Winning Science September 12, 2014

Ever have that moment–perhaps at the DMV–when you wondered if the person you were talking to were actually brainless? Well a woman in China can truly make that claim, at least in part.  After she received a brain scan for dizziness and nausea, it was discovered that her entire cerebellum was missing.  Turns out, the woman is one of only nine known adults to have been born with this condition. While it is not unheard of for this to happen, the vast majority of persons who suffer from it die at a young age. In this woman’s case, the only symptoms were slightly impaired motor functions and a mild slur when she speaks. It says a lot about how well put together our bodies are when they can compensate for things like this.

missing cerebellum

I suspect that the people I yell at are actually just morons.

Pretty much every science fiction fan is familiar with the idea of a manufactured exoskeleton. Lord knows I’m a fan of that Cat yellow loader that Ripley uses in Aliens, but for the most part, I’ve just relegated that kind of thing to science fiction, rather than science fact. Thanks to the folks at Lockheed Martin, an industrial exoskeleton might not be so unrealistic. They’ve recently developed a system that aides industrial workers who use heavy tools like grinders by providing support for those tools. In studies, Lockheed has seen increases in productivity in excess of twenty times the normal amount. The suit hopes to prevent working fatigue, which requires workers to stop working and rest and lowers productivity. The exoskeleton is designed to be lightweight, maneuverable and easy to use in tight quarters, such as those found in ship construction and overhaul conditions.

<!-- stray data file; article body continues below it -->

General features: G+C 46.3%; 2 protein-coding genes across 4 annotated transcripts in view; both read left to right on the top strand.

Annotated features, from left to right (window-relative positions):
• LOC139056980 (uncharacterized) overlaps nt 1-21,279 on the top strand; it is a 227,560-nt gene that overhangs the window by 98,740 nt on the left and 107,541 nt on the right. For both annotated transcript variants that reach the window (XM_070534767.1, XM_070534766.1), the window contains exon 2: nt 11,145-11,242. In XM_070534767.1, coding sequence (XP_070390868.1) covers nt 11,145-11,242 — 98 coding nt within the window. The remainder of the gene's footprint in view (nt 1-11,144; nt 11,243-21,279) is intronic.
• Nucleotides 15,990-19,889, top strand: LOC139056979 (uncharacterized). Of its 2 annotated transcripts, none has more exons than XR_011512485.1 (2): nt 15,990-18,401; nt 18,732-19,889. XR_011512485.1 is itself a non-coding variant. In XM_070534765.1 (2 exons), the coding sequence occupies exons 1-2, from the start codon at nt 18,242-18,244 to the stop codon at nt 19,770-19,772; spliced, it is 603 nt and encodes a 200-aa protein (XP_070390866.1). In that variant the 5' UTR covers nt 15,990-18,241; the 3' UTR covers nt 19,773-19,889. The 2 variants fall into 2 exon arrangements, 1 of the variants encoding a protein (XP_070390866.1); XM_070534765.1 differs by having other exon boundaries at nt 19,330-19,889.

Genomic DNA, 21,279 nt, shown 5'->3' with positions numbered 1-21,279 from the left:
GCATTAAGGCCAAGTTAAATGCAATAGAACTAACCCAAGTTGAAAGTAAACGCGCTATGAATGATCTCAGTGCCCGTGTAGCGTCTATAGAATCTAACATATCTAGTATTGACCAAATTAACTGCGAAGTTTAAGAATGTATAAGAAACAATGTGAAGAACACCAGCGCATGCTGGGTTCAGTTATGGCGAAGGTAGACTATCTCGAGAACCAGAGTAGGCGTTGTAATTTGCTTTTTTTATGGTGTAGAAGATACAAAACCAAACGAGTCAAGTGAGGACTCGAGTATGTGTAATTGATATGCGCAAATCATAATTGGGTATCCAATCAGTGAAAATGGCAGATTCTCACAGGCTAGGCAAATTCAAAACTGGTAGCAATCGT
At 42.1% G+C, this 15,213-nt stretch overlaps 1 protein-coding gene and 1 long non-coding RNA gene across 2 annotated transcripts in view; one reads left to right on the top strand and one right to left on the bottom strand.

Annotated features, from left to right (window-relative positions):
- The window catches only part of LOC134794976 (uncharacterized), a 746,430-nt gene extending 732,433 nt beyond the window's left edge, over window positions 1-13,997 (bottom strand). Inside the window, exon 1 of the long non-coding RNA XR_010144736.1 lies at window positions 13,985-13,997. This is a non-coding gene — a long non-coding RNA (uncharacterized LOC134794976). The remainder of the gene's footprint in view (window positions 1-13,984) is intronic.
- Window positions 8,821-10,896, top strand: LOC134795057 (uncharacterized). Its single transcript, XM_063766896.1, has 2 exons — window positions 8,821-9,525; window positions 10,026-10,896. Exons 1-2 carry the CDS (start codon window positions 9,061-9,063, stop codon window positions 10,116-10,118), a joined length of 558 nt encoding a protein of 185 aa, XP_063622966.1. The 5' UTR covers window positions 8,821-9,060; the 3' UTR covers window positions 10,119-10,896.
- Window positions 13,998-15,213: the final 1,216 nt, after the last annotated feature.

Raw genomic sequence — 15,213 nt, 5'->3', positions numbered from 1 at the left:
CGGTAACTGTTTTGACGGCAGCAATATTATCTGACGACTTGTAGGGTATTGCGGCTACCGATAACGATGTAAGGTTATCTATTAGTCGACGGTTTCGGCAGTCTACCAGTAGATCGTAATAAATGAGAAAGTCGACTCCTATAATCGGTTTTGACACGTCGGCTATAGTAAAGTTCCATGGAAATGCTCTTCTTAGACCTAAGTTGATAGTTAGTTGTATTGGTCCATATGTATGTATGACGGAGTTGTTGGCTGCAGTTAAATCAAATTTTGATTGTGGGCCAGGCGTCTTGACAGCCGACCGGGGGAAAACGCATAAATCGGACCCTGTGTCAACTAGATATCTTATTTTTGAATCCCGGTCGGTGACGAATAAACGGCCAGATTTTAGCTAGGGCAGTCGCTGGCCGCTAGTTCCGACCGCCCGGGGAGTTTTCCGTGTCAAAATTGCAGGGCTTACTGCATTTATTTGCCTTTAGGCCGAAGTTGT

The US Navy has recently purchased two exoskeletons and are studying their effectiveness.

Today’s last piece is less science, and a little more Op-Ed, but I must say that I agree with the author entirely. Scientific American Mind editor Ingrid Wickelgren discusses the benefits of doing mindless tasks. Specifically, she talks about the idea that mindless tasks are good for our creativity, that it allows our brain to subconsciously solve problems and have those wonderful flashes of insight that can be so rewarding. And while this particular piece might be an opinion post, Wickelgren does cite several actual scientific studies and books that lend credence to her idea. I have often found that I have moments of great clarity when my mind is doing absolutely nothing. Usually it’s while I’m driving, though thankfully I learned that Siri can take notes, so it’s much less dangerous to my fellow commuters.

I am a little surprised at the number of people who have those moments of insight after just waking up. Usually it takes several cups of coffee before I remember my own name.

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